Shell announced a goal to reach net zero emissions by 2050, but with no evidence of an explicit plan to achieve this transition. On a positive note, Shell has made statements since 2009 such as “We have long recognized that the use of fossil fuels contributes to climate change,” acknowledging their role in climate change. It has also shared the intention of reducing fossil fuel exploration after 2025. However, in anticipation of their self-imposed deadline, they have in fact accelerated their fossil fuel exploration efforts.
3. Failure to invest in renewable energy sources
European counterpart BP claims to be transitioning to green energy. BP has pivoted from calling itself an “oil company” in 2009 to an “integrated energy company” in 2021. It is also the first of these fossil fuel giants to pledge a transition to net zero emissions by 2050. However, BP also decreased investments in alternative energy from $1.6 billion in 2011 to $750 million in 2020. Simultaneously, BP has crowned itself a leader in what it calls “low carbon” investment, or investment in energy sources of low greenhouse gas emissions. However, BP contradicted its efforts by expanding its dedicated area for fossil fuel exploration by 50,000 km2 in 2019.
Unfortunately, earnings data continue to point to fossil fuel as being the primary source of revenue for these key players, with little investment in renewables or decisive action to transition business models. Despite corporate statements of social responsibility, action does not match the marketing. Moreover, fossil fuel companies rely on individually-developed metrics for assessing their carbon offsets, which are both unreliable and unrelatable. Evidently, fossil fuel giants have long acknowledged their contributions to climate change but simply make underwhelming efforts to change.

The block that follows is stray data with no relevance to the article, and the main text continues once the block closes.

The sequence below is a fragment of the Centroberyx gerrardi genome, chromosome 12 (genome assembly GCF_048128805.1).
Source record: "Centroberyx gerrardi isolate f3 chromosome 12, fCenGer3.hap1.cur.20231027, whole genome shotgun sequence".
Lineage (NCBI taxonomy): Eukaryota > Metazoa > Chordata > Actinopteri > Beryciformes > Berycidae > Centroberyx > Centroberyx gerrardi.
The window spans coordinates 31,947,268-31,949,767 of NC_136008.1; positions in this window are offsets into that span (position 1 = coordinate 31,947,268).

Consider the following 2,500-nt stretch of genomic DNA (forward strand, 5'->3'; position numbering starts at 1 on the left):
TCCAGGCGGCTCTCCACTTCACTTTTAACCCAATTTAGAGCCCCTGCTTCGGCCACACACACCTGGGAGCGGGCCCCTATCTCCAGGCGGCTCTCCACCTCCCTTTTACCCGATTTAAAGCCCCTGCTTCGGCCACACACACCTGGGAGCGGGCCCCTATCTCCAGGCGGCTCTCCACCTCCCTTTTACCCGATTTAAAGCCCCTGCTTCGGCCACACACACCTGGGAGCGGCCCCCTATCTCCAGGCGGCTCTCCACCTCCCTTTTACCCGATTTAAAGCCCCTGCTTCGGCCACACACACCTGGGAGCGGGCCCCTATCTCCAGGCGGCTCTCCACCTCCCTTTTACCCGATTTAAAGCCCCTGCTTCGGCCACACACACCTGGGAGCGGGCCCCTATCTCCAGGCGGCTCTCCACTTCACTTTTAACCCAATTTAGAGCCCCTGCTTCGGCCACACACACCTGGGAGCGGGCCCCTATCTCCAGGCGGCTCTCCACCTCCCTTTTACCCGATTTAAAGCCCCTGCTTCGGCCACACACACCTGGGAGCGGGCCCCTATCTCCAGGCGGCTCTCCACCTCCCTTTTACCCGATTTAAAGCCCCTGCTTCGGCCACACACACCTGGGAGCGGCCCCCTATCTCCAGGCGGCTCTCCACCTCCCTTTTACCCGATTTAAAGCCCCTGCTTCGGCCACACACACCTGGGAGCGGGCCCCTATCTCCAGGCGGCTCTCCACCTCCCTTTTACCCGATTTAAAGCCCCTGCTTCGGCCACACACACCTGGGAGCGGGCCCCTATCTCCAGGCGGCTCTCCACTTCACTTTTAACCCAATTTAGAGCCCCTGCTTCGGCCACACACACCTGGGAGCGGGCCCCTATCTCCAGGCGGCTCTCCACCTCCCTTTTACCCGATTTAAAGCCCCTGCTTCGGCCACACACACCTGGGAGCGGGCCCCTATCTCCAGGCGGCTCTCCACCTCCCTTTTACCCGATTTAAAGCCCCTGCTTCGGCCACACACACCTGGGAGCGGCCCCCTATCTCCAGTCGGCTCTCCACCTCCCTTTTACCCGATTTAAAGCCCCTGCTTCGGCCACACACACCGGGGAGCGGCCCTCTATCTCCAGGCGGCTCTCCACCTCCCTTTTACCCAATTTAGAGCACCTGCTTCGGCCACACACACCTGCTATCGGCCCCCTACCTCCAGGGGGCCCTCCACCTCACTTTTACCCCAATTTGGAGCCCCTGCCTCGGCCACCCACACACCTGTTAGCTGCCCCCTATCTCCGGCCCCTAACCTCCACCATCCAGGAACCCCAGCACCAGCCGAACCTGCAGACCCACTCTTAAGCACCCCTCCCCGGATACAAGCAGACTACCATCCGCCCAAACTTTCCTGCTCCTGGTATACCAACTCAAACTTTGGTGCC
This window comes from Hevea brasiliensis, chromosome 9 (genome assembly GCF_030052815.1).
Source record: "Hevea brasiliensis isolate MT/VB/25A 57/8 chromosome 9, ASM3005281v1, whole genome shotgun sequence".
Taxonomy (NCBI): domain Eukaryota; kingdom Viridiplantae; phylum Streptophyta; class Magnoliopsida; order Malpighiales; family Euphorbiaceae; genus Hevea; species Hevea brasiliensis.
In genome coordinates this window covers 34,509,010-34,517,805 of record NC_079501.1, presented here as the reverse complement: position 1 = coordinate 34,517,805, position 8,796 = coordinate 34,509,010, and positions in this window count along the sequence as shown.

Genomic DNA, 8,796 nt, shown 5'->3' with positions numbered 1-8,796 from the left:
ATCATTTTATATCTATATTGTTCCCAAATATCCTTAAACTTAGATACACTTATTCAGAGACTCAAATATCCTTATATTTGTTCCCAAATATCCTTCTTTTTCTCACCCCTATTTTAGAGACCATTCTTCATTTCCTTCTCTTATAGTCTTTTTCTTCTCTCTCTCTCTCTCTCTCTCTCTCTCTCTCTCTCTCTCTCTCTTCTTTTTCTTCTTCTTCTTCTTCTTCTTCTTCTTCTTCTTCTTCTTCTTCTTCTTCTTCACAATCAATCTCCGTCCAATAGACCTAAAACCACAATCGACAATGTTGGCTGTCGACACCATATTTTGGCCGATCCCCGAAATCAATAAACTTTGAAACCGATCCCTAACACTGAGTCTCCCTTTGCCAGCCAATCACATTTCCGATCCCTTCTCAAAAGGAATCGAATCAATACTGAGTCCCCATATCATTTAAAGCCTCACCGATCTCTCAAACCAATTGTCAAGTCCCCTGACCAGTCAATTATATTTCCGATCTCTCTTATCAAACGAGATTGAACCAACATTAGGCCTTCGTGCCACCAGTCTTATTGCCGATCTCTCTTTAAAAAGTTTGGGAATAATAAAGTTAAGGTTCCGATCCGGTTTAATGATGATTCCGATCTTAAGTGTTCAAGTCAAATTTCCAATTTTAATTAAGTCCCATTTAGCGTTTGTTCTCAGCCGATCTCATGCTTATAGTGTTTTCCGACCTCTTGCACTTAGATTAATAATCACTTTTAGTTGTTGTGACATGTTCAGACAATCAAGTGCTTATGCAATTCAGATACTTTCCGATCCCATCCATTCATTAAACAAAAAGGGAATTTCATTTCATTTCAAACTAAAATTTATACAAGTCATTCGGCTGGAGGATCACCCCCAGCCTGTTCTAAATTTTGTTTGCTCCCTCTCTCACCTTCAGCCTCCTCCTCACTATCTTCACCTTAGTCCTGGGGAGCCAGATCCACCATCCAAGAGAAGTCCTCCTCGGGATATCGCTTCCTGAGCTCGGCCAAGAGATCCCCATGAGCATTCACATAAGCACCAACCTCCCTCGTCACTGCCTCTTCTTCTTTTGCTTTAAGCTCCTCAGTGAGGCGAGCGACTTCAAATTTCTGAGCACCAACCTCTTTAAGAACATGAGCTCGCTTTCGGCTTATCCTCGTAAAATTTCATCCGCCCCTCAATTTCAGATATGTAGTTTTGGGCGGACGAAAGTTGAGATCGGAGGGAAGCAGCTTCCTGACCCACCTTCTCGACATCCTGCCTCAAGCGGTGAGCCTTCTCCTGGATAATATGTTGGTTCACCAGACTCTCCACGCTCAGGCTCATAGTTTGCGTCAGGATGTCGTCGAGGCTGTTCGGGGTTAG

An energy sector exemplar
The energy industry cannot move forward without transitioning its major activity to something other than fossil fuels, and it's not impossible. We can look to companies like Ørsted to see what the future of the industry could look like. The world’s leading offshore-wind power producer generated revenue solely from fossil fuels 14 years ago. In 2008, Ørsted put its 85% conventional, 15% renewable generation mix on its head to envision an 85% renewable, 15% conventional mix instead, with an expected completion time of 30 years. Not only did Ørsted make the change in 11 years, but it will also become carbon neutral in 2025 after it exits coal in 2023. This is the same goal set by other fossil fuel giants for 2050. Clearly, in the US in particular, we need to do more to encourage conversion to alternative energy sources, since it is possible after all.
A step in the right direction
In recognition of the need for better climate-related accountability, the Securities and Exchange Commission has proposed regulations on the disclosure of climate-related risk and greenhouse gas emissions by public companies. This standardization will be implemented over the next three years.